So I dug in deeper, Googleing the writers and trying to orient myself until that became too ambitious to keep up. Then I Googled just those who legitimately caught my interest, often to find (to my frustration and amusement) that their existence was fictitious! There’s Clement Cadou, for example, an aspiring writer who feels overlooked to the point of feeling like a piece of furniture, and so abandons writing to become a painter -- each painting featuring a piece of furniture and titled, “Self-Portrait.” Hilarious! (And deep -- isn't it what some writers do, continually re-working an aspect of self in their writing?) Or Felisberto Hernandez (apparently a real person), reputed for refusing to write endings to his stories and whose collection of such stories, Incomplete Narratives, intrigues me (but apparently isn’t real).

So I lightened up and then felt completely adrift in the book. I struggled to the halfway point where, even though I noticed an underlying narrative forming, I let it go.

* a la Herman Melville’s story Bartleby the Scrivener, about a man who makes hand-written copies of documents in an 1850s Wall Street law office. Early on, Bartleby declines his boss’s assignment to proofread colleagues’ copies by responding, “I would prefer not to.” Before long, he also prefers not to write his own copies, or leave the office, or even eat, and events follow to a logical conclusion.
  DetailMuse | Mar 1, 2011 |
Showing 1-5 of 7 (next | show all)
This slender, beautiful and honest work is about invisible writers and their phantom books.
added by Flit | editThe Hindu, Pradeep Sebastian (Dec 7, 2008)
Vila-Matas has produced a postmodern paradox, something out of nothing, a positive out of a negative. His non-novel is highly original, both lucid and ludic.
added by Flit | editThe Guardian, Mark Sanderson (Aug 14, 2004)

» Add other authors (9 possible)

Author nameRoleType of authorWork?Status
Enrique Vila-Matasprimary authorall editionsconfirmed
Hazaiová, LadaTranslatorsecondary authorsome editionsconfirmed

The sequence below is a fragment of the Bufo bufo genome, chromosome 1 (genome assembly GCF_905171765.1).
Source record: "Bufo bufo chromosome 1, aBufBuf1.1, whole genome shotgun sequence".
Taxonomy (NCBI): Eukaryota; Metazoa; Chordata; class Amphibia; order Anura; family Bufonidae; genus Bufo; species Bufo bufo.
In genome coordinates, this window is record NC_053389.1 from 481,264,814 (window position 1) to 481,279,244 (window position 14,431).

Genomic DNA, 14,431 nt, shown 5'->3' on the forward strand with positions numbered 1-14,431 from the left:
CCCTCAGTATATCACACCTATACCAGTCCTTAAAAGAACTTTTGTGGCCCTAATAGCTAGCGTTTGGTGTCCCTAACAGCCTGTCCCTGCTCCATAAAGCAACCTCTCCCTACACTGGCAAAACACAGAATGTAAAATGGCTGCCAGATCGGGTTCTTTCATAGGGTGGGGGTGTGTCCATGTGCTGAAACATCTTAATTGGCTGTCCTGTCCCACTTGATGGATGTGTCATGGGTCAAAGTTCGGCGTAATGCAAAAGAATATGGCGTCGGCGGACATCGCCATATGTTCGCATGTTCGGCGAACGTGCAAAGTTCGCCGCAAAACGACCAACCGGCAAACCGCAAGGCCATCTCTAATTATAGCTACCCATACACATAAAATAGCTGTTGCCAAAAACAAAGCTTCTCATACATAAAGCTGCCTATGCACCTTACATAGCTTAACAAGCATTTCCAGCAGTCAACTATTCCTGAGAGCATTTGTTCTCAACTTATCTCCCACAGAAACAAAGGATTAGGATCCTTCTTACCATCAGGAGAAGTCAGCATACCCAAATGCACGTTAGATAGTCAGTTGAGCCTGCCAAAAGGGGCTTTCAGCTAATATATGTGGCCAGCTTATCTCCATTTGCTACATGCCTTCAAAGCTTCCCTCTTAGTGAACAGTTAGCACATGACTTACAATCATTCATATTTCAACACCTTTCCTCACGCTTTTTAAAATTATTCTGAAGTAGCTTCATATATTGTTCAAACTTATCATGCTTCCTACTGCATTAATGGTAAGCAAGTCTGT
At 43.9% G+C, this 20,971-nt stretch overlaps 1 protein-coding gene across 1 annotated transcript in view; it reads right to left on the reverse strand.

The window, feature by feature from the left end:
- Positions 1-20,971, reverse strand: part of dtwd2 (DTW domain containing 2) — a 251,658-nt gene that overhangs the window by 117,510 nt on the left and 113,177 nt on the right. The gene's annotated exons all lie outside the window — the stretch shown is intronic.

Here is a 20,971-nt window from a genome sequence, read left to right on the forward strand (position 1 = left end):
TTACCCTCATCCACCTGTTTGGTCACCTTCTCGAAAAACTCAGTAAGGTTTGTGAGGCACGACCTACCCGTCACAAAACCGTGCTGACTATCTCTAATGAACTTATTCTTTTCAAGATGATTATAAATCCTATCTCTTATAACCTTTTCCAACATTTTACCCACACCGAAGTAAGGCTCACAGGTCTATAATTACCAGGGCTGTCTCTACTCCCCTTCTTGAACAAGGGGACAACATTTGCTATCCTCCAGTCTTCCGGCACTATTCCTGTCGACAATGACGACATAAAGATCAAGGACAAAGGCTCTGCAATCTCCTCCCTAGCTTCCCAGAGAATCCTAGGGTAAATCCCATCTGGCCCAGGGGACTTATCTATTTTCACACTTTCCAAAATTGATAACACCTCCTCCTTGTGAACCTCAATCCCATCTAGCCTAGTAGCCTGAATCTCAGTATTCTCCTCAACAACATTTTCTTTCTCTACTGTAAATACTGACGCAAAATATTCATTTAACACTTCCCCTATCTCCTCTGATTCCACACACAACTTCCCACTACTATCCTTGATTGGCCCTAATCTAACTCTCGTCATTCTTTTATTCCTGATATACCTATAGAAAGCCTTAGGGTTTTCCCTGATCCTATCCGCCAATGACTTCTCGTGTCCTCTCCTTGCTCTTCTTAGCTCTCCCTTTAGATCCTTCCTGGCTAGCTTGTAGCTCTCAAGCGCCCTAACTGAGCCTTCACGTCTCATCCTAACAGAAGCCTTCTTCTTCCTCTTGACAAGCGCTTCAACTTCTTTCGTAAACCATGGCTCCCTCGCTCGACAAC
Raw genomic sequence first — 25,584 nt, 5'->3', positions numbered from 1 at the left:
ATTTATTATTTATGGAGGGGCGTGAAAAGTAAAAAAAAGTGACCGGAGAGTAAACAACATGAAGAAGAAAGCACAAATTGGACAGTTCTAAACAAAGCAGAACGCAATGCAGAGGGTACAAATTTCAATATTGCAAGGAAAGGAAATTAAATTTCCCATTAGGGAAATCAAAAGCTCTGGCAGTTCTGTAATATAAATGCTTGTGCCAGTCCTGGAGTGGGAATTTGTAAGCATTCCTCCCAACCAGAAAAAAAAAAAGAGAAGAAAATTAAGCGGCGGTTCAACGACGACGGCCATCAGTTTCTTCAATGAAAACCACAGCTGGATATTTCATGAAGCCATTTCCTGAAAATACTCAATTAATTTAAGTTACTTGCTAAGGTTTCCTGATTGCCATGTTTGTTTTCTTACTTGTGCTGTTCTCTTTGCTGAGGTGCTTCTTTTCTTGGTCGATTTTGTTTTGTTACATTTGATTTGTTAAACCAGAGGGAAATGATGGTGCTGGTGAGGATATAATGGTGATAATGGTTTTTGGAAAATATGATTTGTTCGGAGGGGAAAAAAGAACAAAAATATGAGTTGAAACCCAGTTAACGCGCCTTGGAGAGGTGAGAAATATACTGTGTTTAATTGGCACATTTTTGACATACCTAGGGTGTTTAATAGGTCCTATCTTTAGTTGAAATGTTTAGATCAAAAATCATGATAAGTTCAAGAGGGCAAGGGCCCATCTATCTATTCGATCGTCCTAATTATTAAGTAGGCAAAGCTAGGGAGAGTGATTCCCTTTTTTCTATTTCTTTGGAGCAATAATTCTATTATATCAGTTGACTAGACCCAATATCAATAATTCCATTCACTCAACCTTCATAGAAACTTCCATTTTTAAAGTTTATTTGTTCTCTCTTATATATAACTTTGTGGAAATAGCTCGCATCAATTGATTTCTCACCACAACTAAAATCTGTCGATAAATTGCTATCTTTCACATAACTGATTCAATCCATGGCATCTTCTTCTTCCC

Strien, PetraÜbersetzersecondary authorsome editionsconfirmed
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De roem of de verdienste van sommige mensen bestaat erin dat ze goed kunnen schrijven; die van andere dat ze niet schrijven.
Jean de la Bruyère
The glory or the merit of certain men consists in writing well; that of others consists in not writing

Jean de la Bruyère
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Voor Paula van Parma
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Ik heb nooit veel succes gehad bij de vrouwen.
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Amazon.com Product Description (ISBN 0811216985, Paperback)

A marvelous novel by one of Spain's most important contemporary authors, in which a clerk in a Barcelona office takes us on a romping tour of world literature.

In Bartleby & Co., an enormously enjoyable novel, Enrique Vila-Matas tackles the theme of silence in literature: the writers and non-writers who, like the scrivener Bartleby of the Herman Melville story, in answer to any question or demand, replies: "I would prefer not to." Addressing such "artists of refusal" as Robert Walser, Robert Musil, Arthur Rimbaud, Marcel Duchamp, Herman Melville, and J. D. Salinger, Bartleby & Co. could be described as a meditation: a walking tour through the annals of literature. Written as a series of footnotes (a non-work itself), Bartleby embarks on such questions as why do we write, why do we exist? The answer lies in the novel itself: told from the point of view of a hermetic hunchback who has no luck with women, and is himself unable to write, Bartleby is utterly engaging, a work of profound and philosophical beauty.

(retrieved from Amazon Mon, 30 Sep 2013 13:30:28 -0400)

(see all 3 descriptions)

"Marcelo, a clerk in a Barcelona office who might himself have emerged from a novel by Kafka, inhabits a world peopled by characters from literature. He once wrote a novel about the impossibility of love, but since then he has been able to write nothing, and a nervous breakdown has meant that he has not even been able to put pen to paper. He has, in short, become a "Bartleby", so named after the scrivener in Herman Melville's short story who, when asked to do anything, always replied, "I would prefer not to."" "One day Marcelo sets out to make a search through literature for all those other possible Bartlebys who, for whatever reason, have had the urge to say "No," and with this in mind he has the engaging notion of keeping a diary and writing footnotes to an invisible text."--BOOK JACKET.… (more)

(summary from another edition)